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Psoriasis Blog

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Psoriasis Symptoms: His Versus Hers

Friday June 21, 2013

Does gender play a role in psoriasis? While the disease affects both women and men, new research suggests that men experience more severe symptoms compared to women. The study included 2,294 Swedish patients with moderate-to-severe psoriasis.

The study, published in PLOS One, is available in full for free here.

Is there a Link Between Body Weight and Psoriasis?

Friday June 21, 2013

Research from Northwestern University suggests there may be a connection, at least in young children. When researchers looked at 409 pediatric psoriasis patients, they found a correlation between plaque psoriasis, the most common form, and excess weight. This is worrisome because factors such as high body mass index (obesity), as well as high waist-to-height ratio, are potential predictors of future heart disease. Read more about the health risks related to childhood obesity here.

Further research into the impact of psoriasis on childhood body mass is underway.

Kim Kardashian Has Psoriasis

Friday September 16, 2011

Kim Kardashian

Recently revealed on the Keeping Up With the Kardashians TV show: Celebrity Kim Kardashian has psoriasis. She and her sister initially guessed it might be ringworm until a dermatologist diagnosed it correctly. Kim was shocked.

According to the National Psoriasis Foundation, Kardashian said "I'd heard of psoriasis before because my mom has always had it, but she didn't have red flaky dots all over her," says Kim, 30, about her psoriasis.

Read more to find out if psoriasis is generally considered a genetic disorder.


Safety Alert: Methotrexate Recall

Friday October 29, 2010

The FDA has issued a safety alert for some vials of methotrexate, which may contain small flakes of glass. Sandoz is recalling the following products:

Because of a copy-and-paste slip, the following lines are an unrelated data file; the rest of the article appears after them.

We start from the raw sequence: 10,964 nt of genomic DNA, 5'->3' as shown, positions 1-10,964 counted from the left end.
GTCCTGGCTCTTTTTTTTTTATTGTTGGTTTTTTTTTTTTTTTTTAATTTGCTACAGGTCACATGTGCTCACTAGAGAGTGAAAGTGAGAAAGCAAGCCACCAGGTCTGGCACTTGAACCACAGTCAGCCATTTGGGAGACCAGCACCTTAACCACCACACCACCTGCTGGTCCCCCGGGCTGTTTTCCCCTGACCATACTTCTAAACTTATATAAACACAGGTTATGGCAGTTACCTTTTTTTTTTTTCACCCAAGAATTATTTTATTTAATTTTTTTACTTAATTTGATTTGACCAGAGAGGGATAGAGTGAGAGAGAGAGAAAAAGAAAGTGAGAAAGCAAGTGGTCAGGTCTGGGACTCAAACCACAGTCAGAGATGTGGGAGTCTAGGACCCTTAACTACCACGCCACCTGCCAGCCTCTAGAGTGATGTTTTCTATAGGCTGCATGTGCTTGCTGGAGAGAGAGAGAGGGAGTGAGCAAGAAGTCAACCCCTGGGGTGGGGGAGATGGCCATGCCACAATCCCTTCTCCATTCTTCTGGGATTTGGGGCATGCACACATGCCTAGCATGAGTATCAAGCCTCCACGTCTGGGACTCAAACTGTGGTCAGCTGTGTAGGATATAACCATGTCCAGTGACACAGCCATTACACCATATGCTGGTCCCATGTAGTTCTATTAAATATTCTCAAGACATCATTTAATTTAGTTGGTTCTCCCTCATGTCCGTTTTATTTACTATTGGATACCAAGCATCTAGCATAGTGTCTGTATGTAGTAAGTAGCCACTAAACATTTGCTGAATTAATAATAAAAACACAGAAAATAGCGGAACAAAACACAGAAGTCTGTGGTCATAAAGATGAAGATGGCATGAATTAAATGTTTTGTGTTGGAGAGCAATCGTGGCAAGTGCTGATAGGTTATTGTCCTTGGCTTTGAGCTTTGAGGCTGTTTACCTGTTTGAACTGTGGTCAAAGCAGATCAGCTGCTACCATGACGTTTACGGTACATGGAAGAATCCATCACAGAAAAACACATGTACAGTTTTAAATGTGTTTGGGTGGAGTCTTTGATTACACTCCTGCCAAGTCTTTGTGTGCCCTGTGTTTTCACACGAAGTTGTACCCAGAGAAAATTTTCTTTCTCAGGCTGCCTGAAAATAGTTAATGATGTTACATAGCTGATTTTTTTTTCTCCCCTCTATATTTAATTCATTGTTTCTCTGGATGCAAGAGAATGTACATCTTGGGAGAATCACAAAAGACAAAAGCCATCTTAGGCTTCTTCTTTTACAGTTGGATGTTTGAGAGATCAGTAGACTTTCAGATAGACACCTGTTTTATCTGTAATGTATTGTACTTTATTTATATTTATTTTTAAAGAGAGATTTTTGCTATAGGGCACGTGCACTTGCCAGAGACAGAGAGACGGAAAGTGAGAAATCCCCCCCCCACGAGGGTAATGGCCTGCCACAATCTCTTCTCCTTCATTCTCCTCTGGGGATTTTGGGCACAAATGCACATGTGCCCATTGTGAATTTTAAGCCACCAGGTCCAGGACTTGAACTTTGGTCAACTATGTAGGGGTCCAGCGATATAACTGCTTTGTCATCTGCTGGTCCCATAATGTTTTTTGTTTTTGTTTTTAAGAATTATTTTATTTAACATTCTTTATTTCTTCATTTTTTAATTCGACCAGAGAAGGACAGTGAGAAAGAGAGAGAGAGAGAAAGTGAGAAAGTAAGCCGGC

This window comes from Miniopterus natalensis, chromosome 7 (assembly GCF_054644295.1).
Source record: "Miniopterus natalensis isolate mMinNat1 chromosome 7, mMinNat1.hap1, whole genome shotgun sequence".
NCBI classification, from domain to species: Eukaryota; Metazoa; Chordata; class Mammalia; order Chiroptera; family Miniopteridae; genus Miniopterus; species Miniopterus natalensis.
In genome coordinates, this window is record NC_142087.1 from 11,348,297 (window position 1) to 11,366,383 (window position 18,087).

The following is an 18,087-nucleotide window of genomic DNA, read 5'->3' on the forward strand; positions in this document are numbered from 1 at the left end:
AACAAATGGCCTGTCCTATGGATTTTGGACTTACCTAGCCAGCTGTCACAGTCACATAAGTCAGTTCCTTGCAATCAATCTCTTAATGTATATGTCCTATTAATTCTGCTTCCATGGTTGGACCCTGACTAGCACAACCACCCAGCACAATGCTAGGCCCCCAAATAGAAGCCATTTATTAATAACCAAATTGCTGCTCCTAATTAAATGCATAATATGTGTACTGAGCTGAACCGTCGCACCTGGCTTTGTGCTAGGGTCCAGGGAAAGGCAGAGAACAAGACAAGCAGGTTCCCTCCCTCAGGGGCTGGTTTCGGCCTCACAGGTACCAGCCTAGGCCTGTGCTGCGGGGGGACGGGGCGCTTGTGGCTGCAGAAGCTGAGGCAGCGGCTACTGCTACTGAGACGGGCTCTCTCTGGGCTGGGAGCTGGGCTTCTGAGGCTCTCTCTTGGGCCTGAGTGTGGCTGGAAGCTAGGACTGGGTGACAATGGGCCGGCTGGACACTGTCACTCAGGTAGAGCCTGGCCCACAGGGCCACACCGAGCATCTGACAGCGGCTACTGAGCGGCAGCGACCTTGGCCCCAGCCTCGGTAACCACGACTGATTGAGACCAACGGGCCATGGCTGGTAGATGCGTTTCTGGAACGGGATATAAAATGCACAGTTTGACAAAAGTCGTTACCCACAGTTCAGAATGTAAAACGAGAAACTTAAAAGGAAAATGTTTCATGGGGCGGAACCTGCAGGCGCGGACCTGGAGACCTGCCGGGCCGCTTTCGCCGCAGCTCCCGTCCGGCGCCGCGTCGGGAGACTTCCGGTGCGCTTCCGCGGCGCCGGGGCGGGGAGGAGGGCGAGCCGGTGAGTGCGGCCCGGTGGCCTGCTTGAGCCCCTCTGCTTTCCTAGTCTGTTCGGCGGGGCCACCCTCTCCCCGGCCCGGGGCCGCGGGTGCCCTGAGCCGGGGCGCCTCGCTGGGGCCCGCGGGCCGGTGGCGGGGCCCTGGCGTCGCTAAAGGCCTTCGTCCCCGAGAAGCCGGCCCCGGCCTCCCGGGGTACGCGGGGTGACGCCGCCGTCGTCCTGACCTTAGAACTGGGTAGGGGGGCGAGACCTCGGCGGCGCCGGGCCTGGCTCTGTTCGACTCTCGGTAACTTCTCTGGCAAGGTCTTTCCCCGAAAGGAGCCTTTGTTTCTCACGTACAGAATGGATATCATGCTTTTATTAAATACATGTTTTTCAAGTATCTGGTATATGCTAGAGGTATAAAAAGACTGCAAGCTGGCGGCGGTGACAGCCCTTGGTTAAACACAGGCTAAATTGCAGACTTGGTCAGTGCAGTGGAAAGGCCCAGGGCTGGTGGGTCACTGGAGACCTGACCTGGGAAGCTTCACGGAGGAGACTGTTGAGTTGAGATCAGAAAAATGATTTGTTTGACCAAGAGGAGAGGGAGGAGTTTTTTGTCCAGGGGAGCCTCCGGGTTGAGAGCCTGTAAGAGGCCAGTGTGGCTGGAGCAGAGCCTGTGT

Product : Methotrexate Injection, USP, 50mg/2mL
NDC Number : 66758-040-02 (10 vial pack) and 66758-040-01 (Individual vial)

Lot Number
Label Type
Exp Date
92395606 Parenta 12/2010
92760803 Parenta 2/2011
92965104 Parenta 3/2011
92965106 Parenta 3/2011
92965904 Parenta 4/2011
93255704 Parenta 6/2011
93502204 Parenta 7/2011
93635404 Parenta 8/2011
93681704 Parenta 8/2011
93794904 Sandoz 9/2011
95198604 Sandoz 10/2011
95357804 Sandoz 12/2011
95537704 Sandoz 1/2012
95987004 Sandoz 3/2012



Product : Methotrexate Injection, USP, 250mg/10mL
NDC Number : 66758-040-08 (10 vial pack) and 66758-040-07 (Individual vial)

Lot Number
Label Type
Exp Date
92395703 Parenta 12/2010
92760903 Parenta 2/2011
92965203 Parenta 3/2011
92966003 Parenta 4/2011
93255803 Parenta 6/2011
93502303 Parenta 7/2011
93635503 Parenta 8/2011
93795003 Sandoz 9/2011
95198703 Sandoz 10/2011
95357903 Sandoz 12/2011

If you have one of the affected vials, call the dedicated Methotrexate Recall Hotline at 1-888-896-4565 (staffed around the clock) or email Sandoz.methotrexaterecall@gencopharma.com. If you have already used some of the methotrexate and have experienced any side effects that you think might be related to the recall, contact your doctor right away.

Country singer LeAnn Rimes speaks out about psoriasis

Wednesday April 28, 2010

Country singer LeAnn Rimes has suffered from psoriasis since she was two-years-old. Her psoriasis got so bad, she started bleeding on stage during a performance.

Her battle with psoriasis is why she recently signed on to be the spokeswoman for the Stop Hiding Behind Psoriasis Campaign that is sponsored by the American Academy of Dermatology and National Psoriasis Foundation.

The campaign is urging people with psoriasis to pledge to get involved in their disease, including making a commitment to find a good dermatologist, find support and tell their story.

According to the campaign, almost 7 million Americans have psoriasis.

Stelara Gets the Green Light

Monday September 28, 2009